in Coding, Java

Generating PDFs with Java, Flying Saucer and Thymeleaf

Generating PDFs can by a tough job. If you ever worked with templating engines like Jasper you probably know what I mean. On the other side, HTML makes it extremely simple to describe documents. So why not use HTML to generate PDFs?

The following post shows a simple approach to generate PDFs with Thymeleaf templates and Flying Saucer in plain Java.

PDF rendering pipeline

Our PDF rendering pipeline consists of two basic steps:

  1. Using Thymeleaf, we populate XHTML templates with data in order to receive plain XHTML document.
  2. We save this XHTML document as a PDF using Flying Saucer.

Note that both steps are independent. You could easily use any other templating engine (just as Apache FreeMarker) or even plain XHTML. However, I would prefer Thymeleaf as it is a mature templating engine especially if you work in a Spring environment.

Project Setup

To start rendering, we need three different dependencies which we can find in Maven:

The project structure should look like this:

Thymeleaf Template

The Thymeleaf template which we are using is pretty simple. It just contains a sentence and variable to fill with data. Note that this is a very simple example. Thymeleaf is much more powerful and provides concepts like for-loops, if-statements and Java method calls out of templates. You will find a lot of tutorials on the internet.

To render this template with Thymeleaf, we can use the following code. It will substitute the variable ${name} with actual data. In the end, we will receive plain HTML which we could open in any browser.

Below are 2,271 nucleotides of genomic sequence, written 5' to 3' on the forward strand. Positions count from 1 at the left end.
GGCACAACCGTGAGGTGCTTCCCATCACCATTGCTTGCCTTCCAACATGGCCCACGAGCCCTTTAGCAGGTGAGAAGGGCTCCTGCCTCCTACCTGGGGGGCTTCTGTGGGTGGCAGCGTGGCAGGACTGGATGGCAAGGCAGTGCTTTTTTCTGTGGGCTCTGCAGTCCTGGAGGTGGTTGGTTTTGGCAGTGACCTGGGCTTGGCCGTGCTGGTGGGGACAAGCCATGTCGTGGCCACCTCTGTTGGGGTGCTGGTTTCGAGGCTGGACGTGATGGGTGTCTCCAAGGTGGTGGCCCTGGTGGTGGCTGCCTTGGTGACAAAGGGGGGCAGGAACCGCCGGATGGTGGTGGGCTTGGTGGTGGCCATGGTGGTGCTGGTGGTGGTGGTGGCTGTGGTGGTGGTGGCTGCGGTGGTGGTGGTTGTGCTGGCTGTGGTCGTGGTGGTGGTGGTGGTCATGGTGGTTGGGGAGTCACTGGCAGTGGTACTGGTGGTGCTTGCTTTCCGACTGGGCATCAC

PDF Generation

Generating the actual PDF is quite easy now. We basically put the HTML string to the PDF renderer which returns the byte stream of the generated PDF. The basic layout fits for our example, but we could also include some CSS in order to style the PDF.

Advanced Topics

A lot of important topics are not covered in the very basic example above. However, I want to give some external links and hints on a couple of points:

  • You can use CSS in order to generate page numbers with Flying Saucer as described here.
  • Thymeleaf templates can be divided into fragments. Those fragments can be included into other templates and provided reusable building blocks for documents (such as a header or footer). Read more here.


Best regards,

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